THE South African Local Government Association (Salga), representing six municipalities where direct or indirect bid-rigging with infrastructure projects had been confirmed, says it has embarked on a process of quantifying the claims where municipalities have been overcharged.
Salga said its first approach to recover the money would be to intervene in the proceedings before the Competition Tribunal, where the settlement agreements reached between the Competition Commission and 15 construction firms still need to be confirmed. If it is not successful in reaching settlements with the firms through the tribunal process, Salga will take the matter to court for civil damages.
Salga operations chief Lance Joel said on Friday that it had filed papers to be allowed as a party to the hearings before the tribunal later this month. Salga’s aim with the intervention was to ascertain if all the projects had been identified, given that the commission relied entirely on the data provided by firms.
The commission will collect R1.46bn in administrative penalties after reaching settlement agreements with 15 of a total of 21 companies that participated in its fast-track programme, which was initiated in February 2011. Only three companies have not settled with the commission, including Group 5, which received corporate leniency for its involvement in bid-rigging and collusion in 25 projects. The other two companies are Construction ID and Power Construction.
Mr Joel said Salga wants to ensure that the collective fine of R1.46bn was appropriate, given that projects worth R28bn were involved. R13bn of this related to projects done on behalf of municipalities.
He said Salga would like the tribunal to postpone the proceedings until Salga had an opportunity to engage with the firms to see if they could not reach an out-of-court settlement that could be made part of the order by the tribunal.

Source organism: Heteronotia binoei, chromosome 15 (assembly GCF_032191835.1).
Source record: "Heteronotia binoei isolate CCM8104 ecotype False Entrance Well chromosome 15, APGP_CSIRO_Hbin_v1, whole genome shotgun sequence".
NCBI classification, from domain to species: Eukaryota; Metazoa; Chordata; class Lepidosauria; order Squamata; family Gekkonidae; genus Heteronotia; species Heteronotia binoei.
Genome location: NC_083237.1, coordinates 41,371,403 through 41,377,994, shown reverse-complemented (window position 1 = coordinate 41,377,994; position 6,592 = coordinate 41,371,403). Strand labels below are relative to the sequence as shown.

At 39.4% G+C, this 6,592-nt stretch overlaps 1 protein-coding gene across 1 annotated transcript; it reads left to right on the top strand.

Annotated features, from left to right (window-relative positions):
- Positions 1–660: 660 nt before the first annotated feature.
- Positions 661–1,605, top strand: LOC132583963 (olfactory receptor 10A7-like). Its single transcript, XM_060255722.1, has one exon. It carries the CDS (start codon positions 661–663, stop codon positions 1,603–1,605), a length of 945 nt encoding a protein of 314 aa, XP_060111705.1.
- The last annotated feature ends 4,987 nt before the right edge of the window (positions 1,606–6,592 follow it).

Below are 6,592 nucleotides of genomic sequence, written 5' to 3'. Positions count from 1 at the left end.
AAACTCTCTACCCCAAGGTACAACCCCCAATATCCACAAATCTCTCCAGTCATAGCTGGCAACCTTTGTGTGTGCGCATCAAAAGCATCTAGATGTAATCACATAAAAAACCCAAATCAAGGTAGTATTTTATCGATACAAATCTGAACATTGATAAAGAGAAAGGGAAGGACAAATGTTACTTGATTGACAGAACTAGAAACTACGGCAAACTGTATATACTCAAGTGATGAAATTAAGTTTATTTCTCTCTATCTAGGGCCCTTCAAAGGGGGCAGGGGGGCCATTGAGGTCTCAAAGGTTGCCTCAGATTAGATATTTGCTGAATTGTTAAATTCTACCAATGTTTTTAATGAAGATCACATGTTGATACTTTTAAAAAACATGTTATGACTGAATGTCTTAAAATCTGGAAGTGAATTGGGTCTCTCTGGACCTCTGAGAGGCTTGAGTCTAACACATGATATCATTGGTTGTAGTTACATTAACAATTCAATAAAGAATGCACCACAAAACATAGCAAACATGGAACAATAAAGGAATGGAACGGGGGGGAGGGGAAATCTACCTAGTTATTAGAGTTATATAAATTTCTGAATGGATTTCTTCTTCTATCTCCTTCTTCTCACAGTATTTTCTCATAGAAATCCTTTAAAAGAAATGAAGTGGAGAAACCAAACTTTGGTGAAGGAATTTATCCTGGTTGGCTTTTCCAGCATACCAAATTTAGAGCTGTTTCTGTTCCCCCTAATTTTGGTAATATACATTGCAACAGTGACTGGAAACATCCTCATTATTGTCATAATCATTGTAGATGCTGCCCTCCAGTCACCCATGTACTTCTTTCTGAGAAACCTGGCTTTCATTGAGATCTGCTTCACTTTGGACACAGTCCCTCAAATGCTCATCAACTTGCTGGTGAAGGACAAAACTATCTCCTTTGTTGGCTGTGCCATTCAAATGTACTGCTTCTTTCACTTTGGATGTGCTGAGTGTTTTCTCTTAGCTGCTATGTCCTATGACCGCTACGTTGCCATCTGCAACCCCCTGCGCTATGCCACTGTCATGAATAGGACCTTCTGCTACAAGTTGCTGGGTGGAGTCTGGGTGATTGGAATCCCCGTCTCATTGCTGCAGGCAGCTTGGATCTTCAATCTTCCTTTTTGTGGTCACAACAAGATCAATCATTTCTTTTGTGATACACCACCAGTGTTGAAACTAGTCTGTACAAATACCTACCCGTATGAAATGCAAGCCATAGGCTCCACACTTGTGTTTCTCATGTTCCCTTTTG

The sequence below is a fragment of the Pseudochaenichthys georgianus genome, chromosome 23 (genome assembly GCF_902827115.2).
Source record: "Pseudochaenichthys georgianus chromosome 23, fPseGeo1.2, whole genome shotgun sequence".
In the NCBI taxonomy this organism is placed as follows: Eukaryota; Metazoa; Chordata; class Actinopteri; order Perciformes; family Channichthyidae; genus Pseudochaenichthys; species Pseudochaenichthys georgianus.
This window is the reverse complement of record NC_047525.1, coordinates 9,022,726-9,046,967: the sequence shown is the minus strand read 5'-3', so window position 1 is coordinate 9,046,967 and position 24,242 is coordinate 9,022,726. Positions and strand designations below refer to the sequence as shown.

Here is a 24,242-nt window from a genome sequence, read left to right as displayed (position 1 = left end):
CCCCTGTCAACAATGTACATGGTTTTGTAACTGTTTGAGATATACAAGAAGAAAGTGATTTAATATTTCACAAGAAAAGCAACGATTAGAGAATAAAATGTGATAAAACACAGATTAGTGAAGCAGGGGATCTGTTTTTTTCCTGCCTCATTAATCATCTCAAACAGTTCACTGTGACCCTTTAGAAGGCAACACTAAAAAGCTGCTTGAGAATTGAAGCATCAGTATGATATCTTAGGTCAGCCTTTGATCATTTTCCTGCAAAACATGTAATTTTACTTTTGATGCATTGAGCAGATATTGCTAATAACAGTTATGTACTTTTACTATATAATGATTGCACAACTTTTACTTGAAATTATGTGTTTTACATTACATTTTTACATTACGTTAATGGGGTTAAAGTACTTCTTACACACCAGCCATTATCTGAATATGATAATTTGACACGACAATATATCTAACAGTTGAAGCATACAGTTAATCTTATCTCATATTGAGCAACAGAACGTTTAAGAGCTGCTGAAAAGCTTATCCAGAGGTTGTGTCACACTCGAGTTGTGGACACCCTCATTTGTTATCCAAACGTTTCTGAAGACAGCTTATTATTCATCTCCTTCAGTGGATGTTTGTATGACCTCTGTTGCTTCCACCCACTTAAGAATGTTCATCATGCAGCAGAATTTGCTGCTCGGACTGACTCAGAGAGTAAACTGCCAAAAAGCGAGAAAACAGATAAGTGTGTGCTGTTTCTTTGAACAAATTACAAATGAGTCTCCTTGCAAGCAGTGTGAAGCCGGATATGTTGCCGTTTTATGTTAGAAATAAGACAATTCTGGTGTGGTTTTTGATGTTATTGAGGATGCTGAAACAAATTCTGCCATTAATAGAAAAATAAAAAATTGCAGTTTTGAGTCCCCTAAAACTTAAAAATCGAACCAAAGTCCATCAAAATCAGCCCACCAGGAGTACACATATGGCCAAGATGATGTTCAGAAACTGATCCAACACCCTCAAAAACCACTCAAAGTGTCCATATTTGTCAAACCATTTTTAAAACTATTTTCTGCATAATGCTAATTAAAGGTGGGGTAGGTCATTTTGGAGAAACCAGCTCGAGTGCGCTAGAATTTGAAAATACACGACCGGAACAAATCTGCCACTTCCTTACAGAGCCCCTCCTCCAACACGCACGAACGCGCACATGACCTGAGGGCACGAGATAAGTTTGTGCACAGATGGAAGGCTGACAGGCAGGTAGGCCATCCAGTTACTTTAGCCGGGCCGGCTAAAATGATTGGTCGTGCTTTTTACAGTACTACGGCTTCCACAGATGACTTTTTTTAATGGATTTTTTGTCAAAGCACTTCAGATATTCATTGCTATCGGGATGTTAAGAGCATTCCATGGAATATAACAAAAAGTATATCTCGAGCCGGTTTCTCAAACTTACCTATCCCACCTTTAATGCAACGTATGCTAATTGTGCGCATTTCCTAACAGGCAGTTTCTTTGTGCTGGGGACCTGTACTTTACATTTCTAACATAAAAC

Mr Joel said the difficulty would be the quantification of actual damages. “We will certainly not be thumb-sucking. W e will ensure that we get the proper expertise who will assist us to quantify the claims of the municipalities.”
The municipalities where direct or indirect bid-rigging had been confirmed are eThekwini municipality, Nelson Mandela Bay metro, the City of Cape Town, City of Johannesburg, Polokwane and Mbombela. The projects that had been identified include the soccer stadium in Nelson Mandela Bay, Soccer City in Johannesburg, the N17 road link in Johannesburg, the Durban International Convention Centre, Peter Mokaba Stadium, Cape Town Stadium and the Mbombela Stadium.
Salga legal representative John Ngcebetsha said of concern was the basis on which the commission proposed the lower fines of between 1% and 5.7% of the firms’ turnover, as opposed to the maximum of 10%, and whether that was appropriate.
Mr Joel said the construction bid-rigging case showed that internal controls within municipalities were inadequate. “There had been efforts to improve supply chain management, but this case shows more work needs to be done.”